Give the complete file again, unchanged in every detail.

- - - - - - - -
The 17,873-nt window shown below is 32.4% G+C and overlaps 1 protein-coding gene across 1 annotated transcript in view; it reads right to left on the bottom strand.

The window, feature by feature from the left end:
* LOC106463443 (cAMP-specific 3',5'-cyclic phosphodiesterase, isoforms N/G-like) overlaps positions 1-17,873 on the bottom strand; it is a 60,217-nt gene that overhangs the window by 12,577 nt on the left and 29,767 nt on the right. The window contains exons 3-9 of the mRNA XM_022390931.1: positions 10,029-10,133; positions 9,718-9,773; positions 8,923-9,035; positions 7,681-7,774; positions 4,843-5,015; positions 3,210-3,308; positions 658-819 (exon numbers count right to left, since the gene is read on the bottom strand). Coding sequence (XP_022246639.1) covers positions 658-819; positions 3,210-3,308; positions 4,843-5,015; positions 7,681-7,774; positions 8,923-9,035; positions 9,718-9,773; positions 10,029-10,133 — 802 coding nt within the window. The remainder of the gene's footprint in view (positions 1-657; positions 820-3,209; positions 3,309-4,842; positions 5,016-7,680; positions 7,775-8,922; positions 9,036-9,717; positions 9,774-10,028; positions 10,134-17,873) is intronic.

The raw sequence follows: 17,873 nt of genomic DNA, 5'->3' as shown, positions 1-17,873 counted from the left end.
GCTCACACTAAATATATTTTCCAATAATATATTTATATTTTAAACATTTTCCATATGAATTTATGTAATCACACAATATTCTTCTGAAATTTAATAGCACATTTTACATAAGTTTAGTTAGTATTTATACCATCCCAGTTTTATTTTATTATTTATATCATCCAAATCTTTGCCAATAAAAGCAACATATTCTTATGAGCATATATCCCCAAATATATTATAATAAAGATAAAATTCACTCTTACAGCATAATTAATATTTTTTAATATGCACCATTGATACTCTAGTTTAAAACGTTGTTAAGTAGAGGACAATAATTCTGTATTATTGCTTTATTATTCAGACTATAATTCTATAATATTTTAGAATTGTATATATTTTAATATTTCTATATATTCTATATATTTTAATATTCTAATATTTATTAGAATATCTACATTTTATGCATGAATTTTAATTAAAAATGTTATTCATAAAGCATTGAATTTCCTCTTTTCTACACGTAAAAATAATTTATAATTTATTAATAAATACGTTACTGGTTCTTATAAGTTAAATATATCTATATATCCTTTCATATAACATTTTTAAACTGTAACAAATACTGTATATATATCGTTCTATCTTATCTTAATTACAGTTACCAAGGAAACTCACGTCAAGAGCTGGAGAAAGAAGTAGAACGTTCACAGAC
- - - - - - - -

The 17,873-nt window shown below is 32.4% G+C and overlaps 1 protein-coding gene across 1 annotated transcript in view; it reads right to left on the bottom strand.

The window, feature by feature from the left end:
* LOC106463443 (cAMP-specific 3',5'-cyclic phosphodiesterase, isoforms N/G-like) overlaps positions 1-17,873 on the bottom strand; it is a 60,217-nt gene that overhangs the window by 12,577 nt on the left and 29,767 nt on the right. The window contains exons 3-9 of the mRNA XM_022390931.1: positions 10,029-10,133; positions 9,718-9,773; positions 8,923-9,035; positions 7,681-7,774; positions 4,843-5,015; positions 3,210-3,308; positions 658-819 (exon numbers count right to left, since the gene is read on the bottom strand). Coding sequence (XP_022246639.1) covers positions 658-819; positions 3,210-3,308; positions 4,843-5,015; positions 7,681-7,774; positions 8,923-9,035; positions 9,718-9,773; positions 10,029-10,133 — 802 coding nt within the window. The remainder of the gene's footprint in view (positions 1-657; positions 820-3,209; positions 3,309-4,842; positions 5,016-7,680; positions 7,775-8,922; positions 9,036-9,717; positions 9,774-10,028; positions 10,134-17,873) is intronic.

The raw sequence follows: 17,873 nt of genomic DNA, 5'->3' as shown, positions 1-17,873 counted from the left end.
GCTCACACTAAATATATTTTCCAATAATATATTTATATTTTAAACATTTTCCATATGAATTTATGTAATCACACAATATTCTTCTGAAATTTAATAGCACATTTTACATAAGTTTAGTTAGTATTTATACCATCCCAGTTTTATTTTATTATTTATATCATCCAAATCTTTGCCAATAAAAGCAACATATTCTTATGAGCATATATCCCCAAATATATTATAATAAAGATAAAATTCACTCTTACAGCATAATTAATATTTTTTAATATGCACCATTGATACTCTAGTTTAAAACGTTGTTAAGTAGAGGACAATAATTCTGTATTATTGCTTTATTATTCAGACTATAATTCTATAATATTTTAGAATTGTATATATTTTAATATTTCTATATATTCTATATATTTTAATATTCTAATATTTATTAGAATATCTACATTTTATGCATGAATTTTAATTAAAAATGTTATTCATAAAGCATTGAATTTCCTCTTTTCTACACGTAAAAATAATTTATAATTTATTAATAAATACGTTACTGGTTCTTATAAGTTAAATATATCTATATATCCTTTCATATAACATTTTTAAACTGTAACAAATACTGTATATATATCGTTCTATCTTATCTTAATTACAGTTACCAAGGAAACTCACGTCAAGAGCTGGAGAAAGAAGTAGAACGTTCACAGAC